At the beginning of our interview, Sharon Rankin of McGill Rare Books and Special Collections (RBSC), pulled a tiny, illustrated book from an archival envelope. This, she explained, was a chapbook; a small, cheaply printed illustrated book sold by wandering “chap-man” to the English working class of the 18th and 19th centuries. The Library’s Chapbook Digitization Project, a joint initiative between RBSC, Library Technology Services and the Interacting With Print group, will make over 900 of these chapbooks available online.
The RBSC collections contain British and American chapbooks published between 1790 and 1850. The Library team has spent the past year gathering and imaging these small books and are currently rendering the text of each book into XML using OCR technology, The texts will be encoded with TEI tags, which will allow greater flexibility for text analysis and other data driven research activities. The woodblock illustrations are also being classified as “icons”, making them fully searchable.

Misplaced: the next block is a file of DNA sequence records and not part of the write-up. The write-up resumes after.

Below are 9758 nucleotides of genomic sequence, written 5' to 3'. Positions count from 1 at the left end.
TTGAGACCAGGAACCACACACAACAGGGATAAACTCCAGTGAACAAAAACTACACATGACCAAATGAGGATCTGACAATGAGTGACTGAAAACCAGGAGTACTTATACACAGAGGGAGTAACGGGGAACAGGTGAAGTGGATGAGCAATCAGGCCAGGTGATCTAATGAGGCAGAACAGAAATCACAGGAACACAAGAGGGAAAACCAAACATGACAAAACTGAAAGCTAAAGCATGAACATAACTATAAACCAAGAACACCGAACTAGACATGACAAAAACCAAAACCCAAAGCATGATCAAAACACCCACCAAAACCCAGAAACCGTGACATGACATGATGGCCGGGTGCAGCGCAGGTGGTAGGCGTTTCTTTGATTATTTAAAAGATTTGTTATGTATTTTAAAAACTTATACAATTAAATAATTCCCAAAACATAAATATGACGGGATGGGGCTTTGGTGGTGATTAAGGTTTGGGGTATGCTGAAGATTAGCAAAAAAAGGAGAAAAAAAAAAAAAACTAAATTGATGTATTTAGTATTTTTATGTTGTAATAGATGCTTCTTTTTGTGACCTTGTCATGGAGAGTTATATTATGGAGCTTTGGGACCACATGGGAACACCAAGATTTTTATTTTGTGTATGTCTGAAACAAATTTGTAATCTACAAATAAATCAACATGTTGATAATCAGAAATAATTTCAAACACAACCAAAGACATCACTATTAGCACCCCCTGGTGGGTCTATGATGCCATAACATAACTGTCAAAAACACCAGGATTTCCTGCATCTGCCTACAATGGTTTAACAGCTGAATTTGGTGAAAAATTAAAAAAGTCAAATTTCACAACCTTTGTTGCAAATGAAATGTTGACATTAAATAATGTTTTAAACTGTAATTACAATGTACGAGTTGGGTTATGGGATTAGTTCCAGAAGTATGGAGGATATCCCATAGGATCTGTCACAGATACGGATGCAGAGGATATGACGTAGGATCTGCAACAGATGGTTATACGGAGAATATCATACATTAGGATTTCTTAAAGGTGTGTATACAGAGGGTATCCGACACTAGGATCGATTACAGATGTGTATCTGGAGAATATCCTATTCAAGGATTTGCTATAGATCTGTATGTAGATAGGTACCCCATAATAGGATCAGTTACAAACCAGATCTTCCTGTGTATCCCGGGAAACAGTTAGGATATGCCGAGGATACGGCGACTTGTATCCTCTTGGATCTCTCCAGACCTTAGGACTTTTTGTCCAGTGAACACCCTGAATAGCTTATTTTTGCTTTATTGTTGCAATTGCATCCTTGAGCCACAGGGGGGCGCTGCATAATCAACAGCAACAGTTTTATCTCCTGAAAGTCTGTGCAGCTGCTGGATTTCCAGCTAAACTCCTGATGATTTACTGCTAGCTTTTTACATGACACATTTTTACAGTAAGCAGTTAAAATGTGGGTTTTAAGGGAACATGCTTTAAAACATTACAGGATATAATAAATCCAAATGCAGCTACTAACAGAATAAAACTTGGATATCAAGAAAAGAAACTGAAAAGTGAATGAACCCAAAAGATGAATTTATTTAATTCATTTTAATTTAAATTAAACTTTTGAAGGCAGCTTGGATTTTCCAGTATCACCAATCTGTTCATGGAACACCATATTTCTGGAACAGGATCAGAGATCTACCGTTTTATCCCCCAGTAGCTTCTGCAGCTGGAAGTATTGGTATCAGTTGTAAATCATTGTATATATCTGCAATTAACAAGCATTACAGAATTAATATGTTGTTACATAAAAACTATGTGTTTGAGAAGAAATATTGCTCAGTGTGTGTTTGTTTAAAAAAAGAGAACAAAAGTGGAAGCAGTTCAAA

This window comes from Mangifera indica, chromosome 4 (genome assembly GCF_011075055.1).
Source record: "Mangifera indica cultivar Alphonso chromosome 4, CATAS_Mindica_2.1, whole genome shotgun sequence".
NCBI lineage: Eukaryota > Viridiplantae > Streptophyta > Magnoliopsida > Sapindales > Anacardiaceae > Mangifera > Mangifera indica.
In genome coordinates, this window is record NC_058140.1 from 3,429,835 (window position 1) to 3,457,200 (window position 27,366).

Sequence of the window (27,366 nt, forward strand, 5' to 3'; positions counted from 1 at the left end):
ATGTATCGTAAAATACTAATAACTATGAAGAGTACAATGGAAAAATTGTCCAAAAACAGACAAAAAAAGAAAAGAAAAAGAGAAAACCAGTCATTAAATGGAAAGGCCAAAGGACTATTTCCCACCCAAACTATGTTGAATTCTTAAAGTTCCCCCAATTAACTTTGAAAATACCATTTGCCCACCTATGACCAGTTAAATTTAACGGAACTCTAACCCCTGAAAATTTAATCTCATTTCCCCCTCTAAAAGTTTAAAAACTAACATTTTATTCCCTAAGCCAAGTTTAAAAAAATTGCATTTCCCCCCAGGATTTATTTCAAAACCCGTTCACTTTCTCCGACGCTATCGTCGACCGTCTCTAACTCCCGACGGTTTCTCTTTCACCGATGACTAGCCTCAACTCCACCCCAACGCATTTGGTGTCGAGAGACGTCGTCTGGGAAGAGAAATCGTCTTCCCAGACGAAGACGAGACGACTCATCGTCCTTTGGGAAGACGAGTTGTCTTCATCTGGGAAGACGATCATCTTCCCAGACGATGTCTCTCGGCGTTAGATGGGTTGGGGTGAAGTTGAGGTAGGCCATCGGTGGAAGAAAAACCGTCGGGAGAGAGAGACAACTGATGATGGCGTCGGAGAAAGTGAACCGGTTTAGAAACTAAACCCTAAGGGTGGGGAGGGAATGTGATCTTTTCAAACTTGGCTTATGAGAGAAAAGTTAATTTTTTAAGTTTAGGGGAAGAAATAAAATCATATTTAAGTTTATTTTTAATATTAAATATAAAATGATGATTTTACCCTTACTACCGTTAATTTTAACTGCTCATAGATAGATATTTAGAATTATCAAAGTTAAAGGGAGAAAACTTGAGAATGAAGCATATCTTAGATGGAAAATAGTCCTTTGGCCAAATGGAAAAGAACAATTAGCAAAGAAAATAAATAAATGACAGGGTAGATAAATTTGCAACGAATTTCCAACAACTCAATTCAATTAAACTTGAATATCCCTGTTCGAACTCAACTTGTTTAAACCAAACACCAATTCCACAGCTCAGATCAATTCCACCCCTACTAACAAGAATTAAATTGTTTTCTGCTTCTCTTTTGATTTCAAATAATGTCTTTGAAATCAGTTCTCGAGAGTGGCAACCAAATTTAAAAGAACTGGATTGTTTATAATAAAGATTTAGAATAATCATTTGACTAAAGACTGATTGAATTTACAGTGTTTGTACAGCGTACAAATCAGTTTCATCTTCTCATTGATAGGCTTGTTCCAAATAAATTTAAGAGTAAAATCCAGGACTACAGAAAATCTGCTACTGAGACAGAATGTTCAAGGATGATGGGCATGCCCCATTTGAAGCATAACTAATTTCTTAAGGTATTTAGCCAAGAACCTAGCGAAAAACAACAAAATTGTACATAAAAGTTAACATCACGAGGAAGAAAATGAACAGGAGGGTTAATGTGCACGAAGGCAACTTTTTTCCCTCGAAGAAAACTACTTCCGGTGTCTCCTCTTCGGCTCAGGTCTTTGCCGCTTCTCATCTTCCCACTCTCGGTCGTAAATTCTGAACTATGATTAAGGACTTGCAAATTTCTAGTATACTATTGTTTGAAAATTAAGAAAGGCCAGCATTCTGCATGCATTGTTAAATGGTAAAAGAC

The project is funded by the Crabtree Foundation, and represents the first Library TEI digital humanities project. The digital images will form the first university deposit into the Hathi Trust, an international, open-access repository and will be made accessible through the Library’s project website; the TEI files will be available through eScholarship@McGill. According to Ms. Rankin, the project aims to be online this year; she hopes to be able to include analysis tools in the future, that will take advantage of the text files that will be available. More information can be found via project’s website and blog.